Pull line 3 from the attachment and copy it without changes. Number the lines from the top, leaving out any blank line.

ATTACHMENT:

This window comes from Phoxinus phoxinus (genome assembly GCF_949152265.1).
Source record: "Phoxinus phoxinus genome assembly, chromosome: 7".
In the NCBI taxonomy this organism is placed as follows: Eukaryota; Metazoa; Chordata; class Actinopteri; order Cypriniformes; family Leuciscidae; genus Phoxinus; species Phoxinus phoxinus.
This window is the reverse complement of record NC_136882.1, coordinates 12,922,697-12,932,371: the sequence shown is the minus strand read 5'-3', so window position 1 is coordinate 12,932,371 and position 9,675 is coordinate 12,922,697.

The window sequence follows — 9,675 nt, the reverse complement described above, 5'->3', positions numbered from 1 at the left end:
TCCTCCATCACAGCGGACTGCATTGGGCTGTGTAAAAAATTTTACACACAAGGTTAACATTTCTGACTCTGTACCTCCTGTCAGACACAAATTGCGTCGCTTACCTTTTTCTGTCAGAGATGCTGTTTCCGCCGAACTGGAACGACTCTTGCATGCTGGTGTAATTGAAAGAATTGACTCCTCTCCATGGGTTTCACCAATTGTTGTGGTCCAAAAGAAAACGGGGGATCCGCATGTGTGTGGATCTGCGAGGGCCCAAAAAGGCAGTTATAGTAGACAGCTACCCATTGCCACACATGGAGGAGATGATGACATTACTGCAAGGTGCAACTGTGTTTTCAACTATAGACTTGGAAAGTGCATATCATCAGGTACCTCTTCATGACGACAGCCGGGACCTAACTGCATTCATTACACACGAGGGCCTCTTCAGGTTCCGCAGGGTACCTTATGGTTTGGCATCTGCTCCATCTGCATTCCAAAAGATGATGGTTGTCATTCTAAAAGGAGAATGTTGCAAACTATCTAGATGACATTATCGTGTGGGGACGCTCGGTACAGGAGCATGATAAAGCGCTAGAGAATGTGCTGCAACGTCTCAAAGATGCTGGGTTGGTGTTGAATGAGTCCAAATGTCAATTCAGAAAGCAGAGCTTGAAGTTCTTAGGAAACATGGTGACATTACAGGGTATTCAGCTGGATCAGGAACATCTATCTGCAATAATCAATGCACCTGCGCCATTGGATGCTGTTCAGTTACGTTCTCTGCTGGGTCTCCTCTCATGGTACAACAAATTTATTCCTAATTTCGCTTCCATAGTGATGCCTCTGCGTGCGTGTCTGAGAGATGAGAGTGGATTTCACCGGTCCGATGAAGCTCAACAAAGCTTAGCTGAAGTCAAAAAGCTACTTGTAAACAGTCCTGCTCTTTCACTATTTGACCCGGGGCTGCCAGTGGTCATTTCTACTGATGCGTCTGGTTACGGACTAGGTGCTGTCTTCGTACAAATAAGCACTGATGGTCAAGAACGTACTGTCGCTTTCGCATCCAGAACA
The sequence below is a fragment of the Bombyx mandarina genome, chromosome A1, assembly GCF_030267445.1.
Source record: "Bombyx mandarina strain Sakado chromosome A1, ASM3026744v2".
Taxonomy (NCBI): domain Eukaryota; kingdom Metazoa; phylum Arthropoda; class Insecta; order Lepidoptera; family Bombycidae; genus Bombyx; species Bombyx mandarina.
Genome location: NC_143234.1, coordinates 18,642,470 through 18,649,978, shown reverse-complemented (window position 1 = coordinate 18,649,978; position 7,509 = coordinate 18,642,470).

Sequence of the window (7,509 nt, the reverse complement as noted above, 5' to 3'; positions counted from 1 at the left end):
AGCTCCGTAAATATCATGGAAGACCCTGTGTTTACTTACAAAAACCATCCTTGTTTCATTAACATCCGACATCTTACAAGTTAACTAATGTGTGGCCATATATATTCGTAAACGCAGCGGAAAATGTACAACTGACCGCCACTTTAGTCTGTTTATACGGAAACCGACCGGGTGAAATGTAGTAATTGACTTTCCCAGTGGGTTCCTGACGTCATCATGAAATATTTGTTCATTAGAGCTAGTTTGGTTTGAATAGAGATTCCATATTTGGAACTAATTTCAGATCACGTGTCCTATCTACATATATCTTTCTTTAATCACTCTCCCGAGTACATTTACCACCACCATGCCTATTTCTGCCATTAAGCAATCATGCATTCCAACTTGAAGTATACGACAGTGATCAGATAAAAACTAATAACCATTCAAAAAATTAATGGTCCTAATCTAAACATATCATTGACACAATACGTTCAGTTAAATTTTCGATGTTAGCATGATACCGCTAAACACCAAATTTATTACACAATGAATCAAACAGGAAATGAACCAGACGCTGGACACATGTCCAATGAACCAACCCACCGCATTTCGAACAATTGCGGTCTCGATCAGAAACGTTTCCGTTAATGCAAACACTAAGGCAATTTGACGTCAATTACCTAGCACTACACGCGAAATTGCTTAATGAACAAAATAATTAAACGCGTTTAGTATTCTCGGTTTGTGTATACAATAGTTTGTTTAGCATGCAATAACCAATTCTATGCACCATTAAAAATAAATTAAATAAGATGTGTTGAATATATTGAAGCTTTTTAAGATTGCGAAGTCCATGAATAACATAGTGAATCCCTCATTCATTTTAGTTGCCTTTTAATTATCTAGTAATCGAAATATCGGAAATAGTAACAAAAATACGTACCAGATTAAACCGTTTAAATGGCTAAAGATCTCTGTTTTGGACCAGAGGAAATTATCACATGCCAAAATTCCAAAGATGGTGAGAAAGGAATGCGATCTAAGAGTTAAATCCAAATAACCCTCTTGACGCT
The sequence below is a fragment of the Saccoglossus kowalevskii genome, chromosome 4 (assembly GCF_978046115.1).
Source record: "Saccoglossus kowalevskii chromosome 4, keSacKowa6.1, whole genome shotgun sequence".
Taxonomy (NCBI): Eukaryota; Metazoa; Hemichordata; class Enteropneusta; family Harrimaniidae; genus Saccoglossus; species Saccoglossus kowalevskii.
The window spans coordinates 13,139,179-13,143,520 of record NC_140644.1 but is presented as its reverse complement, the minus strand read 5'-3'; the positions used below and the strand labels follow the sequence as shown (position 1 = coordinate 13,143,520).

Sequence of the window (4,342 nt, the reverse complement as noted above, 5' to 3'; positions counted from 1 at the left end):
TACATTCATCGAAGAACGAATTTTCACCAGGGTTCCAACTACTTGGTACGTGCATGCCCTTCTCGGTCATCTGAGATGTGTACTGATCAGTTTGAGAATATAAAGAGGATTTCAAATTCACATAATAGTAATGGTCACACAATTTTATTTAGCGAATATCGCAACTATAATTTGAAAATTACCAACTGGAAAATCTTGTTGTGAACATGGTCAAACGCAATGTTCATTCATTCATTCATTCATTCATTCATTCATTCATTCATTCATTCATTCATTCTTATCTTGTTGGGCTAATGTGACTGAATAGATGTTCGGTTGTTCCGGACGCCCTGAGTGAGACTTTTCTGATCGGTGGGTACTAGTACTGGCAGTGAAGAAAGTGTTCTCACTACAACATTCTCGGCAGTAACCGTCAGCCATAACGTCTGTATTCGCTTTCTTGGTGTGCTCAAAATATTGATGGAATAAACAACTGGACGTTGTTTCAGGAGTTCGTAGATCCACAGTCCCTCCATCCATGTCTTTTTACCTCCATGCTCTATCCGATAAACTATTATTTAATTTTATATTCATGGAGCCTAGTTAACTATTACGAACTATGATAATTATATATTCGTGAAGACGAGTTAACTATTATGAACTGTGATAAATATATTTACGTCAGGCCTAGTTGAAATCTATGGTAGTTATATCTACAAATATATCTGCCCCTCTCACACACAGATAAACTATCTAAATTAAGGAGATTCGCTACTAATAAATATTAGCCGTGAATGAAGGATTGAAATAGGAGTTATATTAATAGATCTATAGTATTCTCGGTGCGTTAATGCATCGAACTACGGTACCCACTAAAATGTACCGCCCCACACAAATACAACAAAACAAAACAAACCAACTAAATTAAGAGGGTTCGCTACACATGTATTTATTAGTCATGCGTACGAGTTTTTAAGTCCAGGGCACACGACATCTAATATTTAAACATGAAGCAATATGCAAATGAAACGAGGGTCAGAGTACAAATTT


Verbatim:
In the NCBI taxonomy this organism is placed as follows: Eukaryota; Metazoa; Chordata; class Actinopteri; order Cypriniformes; family Leuciscidae; genus Phoxinus; species Phoxinus phoxinus.